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Reduction is gain of hydrogen (Source)

Reduction is gain of electrons (Source)

Is it because a hydrogen has an electron so gaining hydrogen is technically gaining electrons? But that doesn't seem right as oxygens also have electrons and gaining oxygens is oxidation.

What is confusing me is when we usually talk about hydrogens, its a hydrogen ion. And hydrogen ions and electrons are opposite. I realise this situation is not a hydrogen ion but a full hydrogen, but it's still doing my head in.

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  • $\begingroup$ Indeed, we're talking about "full" hydrogen. Gain of hydrogen ions would have pretty much nothing to do with reduction. $\endgroup$ – Ivan Neretin Nov 30 '16 at 9:47
  • $\begingroup$ Perhaps its easier to understand reduction and oxidation by defining what happens as (a) an oxidising agent is an electron acceptor and (b) a reducing agent is an electron donor. $\endgroup$ – porphyrin Nov 30 '16 at 9:48
  • $\begingroup$ @porphyrin Yeah, until we move on to study the Krebs cycle, where you'd literally die of old age before you assign all the oxidation states and figure out where the electrons are going, yet everybody is talking about redox processes, and that quite confidently. $\endgroup$ – Ivan Neretin Nov 30 '16 at 9:51
  • $\begingroup$ @Ivan Neretin ? don't understand what the Krebs cycle has to do with at, its even a pain just to look at :) I've worked on electron transfer extensively and thinking of electron donors and acceptors is by far the easiest way of dealing with these reactions, also you get $\Delta G$ directly as donor-acceptor redox. $\endgroup$ – porphyrin Nov 30 '16 at 10:00
  • $\begingroup$ @porphyrin Krebs cycle is just an example of redox system where thinking of electron donors and acceptors is probably not the easiest way of dealing with it. $\endgroup$ – Ivan Neretin Nov 30 '16 at 10:16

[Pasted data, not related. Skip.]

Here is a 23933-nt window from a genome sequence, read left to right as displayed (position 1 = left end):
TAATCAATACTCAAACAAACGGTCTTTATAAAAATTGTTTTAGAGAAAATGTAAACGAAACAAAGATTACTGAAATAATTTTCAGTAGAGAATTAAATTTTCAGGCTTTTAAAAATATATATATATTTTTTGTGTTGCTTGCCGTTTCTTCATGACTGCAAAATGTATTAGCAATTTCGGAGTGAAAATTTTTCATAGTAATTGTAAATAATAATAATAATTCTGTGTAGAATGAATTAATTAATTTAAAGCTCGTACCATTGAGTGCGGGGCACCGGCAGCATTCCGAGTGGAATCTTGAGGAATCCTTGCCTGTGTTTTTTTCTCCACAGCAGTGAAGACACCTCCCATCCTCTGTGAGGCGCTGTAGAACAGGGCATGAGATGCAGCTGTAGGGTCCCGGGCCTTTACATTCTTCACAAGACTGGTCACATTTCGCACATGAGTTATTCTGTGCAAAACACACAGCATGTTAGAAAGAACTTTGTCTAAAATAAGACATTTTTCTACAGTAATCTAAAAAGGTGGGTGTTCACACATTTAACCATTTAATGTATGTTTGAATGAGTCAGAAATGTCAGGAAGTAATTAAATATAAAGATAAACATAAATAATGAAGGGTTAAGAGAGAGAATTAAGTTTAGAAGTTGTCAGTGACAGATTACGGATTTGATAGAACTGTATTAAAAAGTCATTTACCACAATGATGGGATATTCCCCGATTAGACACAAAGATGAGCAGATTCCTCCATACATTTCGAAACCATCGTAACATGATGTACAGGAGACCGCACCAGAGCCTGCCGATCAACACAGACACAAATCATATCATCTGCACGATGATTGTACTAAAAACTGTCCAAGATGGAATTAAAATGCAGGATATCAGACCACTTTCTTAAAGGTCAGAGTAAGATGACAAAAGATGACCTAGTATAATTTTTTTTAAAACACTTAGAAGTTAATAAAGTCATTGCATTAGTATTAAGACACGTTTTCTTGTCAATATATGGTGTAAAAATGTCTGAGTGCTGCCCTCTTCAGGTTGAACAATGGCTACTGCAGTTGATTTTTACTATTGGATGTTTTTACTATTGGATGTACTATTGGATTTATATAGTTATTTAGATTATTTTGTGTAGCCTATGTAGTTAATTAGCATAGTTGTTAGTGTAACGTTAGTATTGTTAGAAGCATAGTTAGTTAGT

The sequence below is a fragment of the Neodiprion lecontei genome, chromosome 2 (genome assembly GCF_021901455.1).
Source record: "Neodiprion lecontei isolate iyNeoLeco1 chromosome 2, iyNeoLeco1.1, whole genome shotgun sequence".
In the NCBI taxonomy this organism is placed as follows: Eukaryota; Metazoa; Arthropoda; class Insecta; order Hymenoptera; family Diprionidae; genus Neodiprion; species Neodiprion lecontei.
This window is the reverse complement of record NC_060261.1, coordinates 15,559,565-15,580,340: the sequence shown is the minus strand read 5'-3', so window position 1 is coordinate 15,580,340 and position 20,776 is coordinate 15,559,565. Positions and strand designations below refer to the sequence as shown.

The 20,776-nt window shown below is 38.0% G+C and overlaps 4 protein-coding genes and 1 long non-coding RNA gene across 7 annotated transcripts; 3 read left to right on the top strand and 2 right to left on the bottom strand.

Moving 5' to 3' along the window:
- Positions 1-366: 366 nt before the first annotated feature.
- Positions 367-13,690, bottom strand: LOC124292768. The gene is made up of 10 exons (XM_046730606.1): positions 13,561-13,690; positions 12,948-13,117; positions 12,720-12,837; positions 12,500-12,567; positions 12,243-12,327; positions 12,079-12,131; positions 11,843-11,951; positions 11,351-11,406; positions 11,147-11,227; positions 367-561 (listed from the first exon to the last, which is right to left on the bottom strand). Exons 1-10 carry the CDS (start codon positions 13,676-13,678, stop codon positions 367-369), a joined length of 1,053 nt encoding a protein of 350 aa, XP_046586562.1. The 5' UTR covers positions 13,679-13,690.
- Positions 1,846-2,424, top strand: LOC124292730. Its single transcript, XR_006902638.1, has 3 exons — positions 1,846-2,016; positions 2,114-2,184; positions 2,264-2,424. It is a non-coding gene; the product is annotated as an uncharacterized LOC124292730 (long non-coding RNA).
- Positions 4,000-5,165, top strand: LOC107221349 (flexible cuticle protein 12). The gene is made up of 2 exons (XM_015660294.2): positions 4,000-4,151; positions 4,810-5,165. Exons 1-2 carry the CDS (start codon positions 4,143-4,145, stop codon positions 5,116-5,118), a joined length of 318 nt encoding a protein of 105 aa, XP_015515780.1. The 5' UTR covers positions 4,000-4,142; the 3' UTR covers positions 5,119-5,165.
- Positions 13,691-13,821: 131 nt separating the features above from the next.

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As a blanket statement the gain of a hydrogen atom cannot be considered a reduction. The IUPAC gold book defines it as follows:

reduction

The complete transfer of one or more electrons to a molecular entity (also called 'electronation'), and, more generally, the reverse of the processes described under oxidation (2) and (3).

oxidation

  1. The complete, net removal of one or more electrons from a molecular entity (also called 'de-electronation').
  2. An increase in the oxidation number of any atom within any substrate.
  3. Gain of oxygen and/or loss of hydrogen of an organic substrate.

All oxidations meet criteria 1 and 2, and many meet criterion 3, but this is not always easy to demonstrate. Alternatively, an oxidation can be described as a transformation of an organic substrate that can be rationally dissected into steps or primitive changes. The latter consist in removal of one or several electrons from the substrate followed or preceded by gain or loss of water and/or hydrons or hydroxide ions, or by nucleophilic substitution by water or its reverse and/or by an intramolecular molecular rearrangement. This formal definition allows the original idea of oxidation (combination with oxygen), together with its extension to removal of hydrogen, as well as processes closely akin to this type of transformation (and generally regarded in current usage of the term in organic chemistry to be oxidations and to be effected by 'oxidizing agents') to be descriptively related to definition 1. For example the oxidation of methane to chloromethane may be considered as follows: